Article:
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Just about everyone hates car shopping. Whether you’re buying or leasing, it always seems to end same way: The dealer does well and you lose your shirt.

If you’re tired of getting stung, maybe you need to become a more savvy buyer—the kind that dealers cry themselves to sleep over. We’ve compiled a few ideas that might help you. These tips apply to all buyers, but are especially useful to divorced women, who are sometimes among the most vulnerable buyers.

1. Thoroughly research the cars you want to buy via the Internet. Cars.com is just one of many great car Web sites that provide outstanding resources to help buyers prepare. If you’re comparing different makes and models, try to equip them as similarly as possible. Get to know the various packages offered, dealer cost, MSRP and any special incentives being offered.

2. Know the true value of your trade-in. Use those same Web sites.

3. Shop with your head not your heart. If you “love the car” too much, you're already at a disadvantage. Moreover, the idea of buying a two-seat convertible might be a wonderful distraction for a while, but if you’ve got three kids, it just isn’t going to work for you.

4. Always remember that you’re the boss. Tell the dealer your terms. If they don’t accept them, you may need to walk out to prove that you’re committed to your position. If you do, they’ll reach out to you if your offer was in the ballpark. Except in cases of rare and hard to get cars, you should avoid paying more than 5 or 10 percent over dealer cost. On some cars your target should be between zero and 5 percent above dealer invoice.

5. Do your window shopping after hours. This way, you won't deal with salespeople before you’re prepared to negotiate. The car dealers are closed on Sunday in my area — that’s when I go.

6. Arrange financing prior to meeting with the dealer. Manufacturer's and dealer's financing has become so common that buyers sometimes don't realize that they aren't required to get financing through the dealer. If you arrange financing in advance, you'll know how much you're approved to borrow, and you'll negotiate with confidence that you can back up your commitment.

7. Never lie to the dealer. Some salespeople will do enough lying — you don’t need to add to the problem. That doesn’t include not volunteering more information than necessary. Example: Most buyers allow the dealer to arrange financing, and this is a big bottom-line contributor for dealers. Automotive salespeople prefer to quote you a monthly payment instead of discussing selling price. Doing so leaves them a lot of wiggle-room. Tell them that you certainly require financing to buy the car, so monthly payment is important, but that you'd prefer to negotiate based on selling price because you already know the range you want to be in. The dealer then knows that you intend to finance and might assume that he'll arrange the purchase money (and earn additional dealer profit on the back-end of the deal for doing so). With this in mind the dealer might agree to a lower selling price.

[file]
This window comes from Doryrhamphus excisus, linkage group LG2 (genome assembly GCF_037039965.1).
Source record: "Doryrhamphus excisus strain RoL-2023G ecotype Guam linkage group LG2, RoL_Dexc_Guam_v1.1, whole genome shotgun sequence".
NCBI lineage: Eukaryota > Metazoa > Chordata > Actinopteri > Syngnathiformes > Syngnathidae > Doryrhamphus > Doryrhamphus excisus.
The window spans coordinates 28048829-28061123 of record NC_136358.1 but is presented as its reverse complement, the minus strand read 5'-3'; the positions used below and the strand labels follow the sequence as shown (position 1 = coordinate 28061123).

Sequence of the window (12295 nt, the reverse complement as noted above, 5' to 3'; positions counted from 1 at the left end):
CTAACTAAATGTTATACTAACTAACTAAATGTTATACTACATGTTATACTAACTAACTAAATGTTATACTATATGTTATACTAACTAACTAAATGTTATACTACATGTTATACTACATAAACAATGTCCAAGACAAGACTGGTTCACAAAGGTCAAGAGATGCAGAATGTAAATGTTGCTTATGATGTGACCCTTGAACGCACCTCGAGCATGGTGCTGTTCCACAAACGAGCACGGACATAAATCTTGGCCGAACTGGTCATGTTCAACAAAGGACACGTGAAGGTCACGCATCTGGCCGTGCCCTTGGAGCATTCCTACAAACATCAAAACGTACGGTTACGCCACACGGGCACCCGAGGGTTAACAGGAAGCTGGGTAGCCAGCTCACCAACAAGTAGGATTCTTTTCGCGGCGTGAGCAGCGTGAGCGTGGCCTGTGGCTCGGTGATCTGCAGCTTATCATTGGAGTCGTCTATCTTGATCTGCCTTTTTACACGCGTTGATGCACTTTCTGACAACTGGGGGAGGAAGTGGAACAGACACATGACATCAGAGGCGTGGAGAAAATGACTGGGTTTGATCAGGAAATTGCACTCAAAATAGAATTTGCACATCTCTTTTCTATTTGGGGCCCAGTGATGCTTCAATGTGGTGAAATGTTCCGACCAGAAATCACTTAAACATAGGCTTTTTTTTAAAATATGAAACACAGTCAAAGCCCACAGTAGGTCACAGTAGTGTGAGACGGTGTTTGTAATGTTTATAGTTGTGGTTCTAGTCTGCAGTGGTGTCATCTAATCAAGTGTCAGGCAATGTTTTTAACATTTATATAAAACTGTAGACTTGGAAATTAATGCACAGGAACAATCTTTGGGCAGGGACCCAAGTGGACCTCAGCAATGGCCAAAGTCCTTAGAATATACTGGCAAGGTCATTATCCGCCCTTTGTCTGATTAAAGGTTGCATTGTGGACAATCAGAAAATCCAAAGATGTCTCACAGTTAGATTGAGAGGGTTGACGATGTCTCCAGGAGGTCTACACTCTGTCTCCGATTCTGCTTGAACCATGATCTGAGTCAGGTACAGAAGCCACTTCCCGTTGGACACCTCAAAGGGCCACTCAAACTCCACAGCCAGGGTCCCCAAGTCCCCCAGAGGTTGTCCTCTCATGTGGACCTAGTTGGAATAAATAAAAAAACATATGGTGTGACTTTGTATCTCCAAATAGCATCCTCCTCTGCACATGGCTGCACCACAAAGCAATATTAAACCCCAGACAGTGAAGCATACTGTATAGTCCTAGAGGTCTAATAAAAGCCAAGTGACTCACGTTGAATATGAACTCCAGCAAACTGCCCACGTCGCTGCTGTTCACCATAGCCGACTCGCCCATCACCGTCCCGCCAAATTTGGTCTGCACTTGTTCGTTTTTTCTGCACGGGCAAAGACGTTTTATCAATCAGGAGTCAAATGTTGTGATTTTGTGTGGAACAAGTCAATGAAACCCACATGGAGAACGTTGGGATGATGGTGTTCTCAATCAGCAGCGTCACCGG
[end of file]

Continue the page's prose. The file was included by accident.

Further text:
Once you agree and have signed a purchase agreement signed by the dealer , pull the bank check from your pocket (from your pre-arranged financing) and watch their jaws drop. (You didn’t say they were providing financing, only that you required financing). Capital One Auto Finance has a great program (as do several others). Apply over the Internet before you go shopping. Once approved, they send you a blank check which you use to purchase. Write out the check for the amount needed and Cap One sets up the loan for the amount of the check.

8. Sell your trade-in to a friend instead of "giving it" to a dealer. Be honest about the condition of the car, and recommend that they have the vehicle inspected by a mechanic so they know exactly what they’re getting. If your friend has college-bound children, buying your old car might be just what’s needed to avoid transporting students back and forth.

9. ALWAYS make an appointment to meet with the dealer and establish firm ground rules regarding time management. Let them know that you’re busy, that you’re watching the clock, and that you won’t stand for wasted time. Set expectations for any other specific concerns you have. If they try to bounce you from one salesman (or manager) to another, gather your things and walk out.

10. Read the fine print and ask questions. It’s not uncommon for salespeople to work at dealerships for only a short time. Salespeople might tell you anything just to make the deal — especially if they know they’re leaving the dealership soon.

Brian Kilroy is a FWW supporter and retired Vice President of MBNA America Bank, N.A. He directed the Financial Advisory Service, an employee assistance, credit education and lending unit servicing MBNA employees worldwide.

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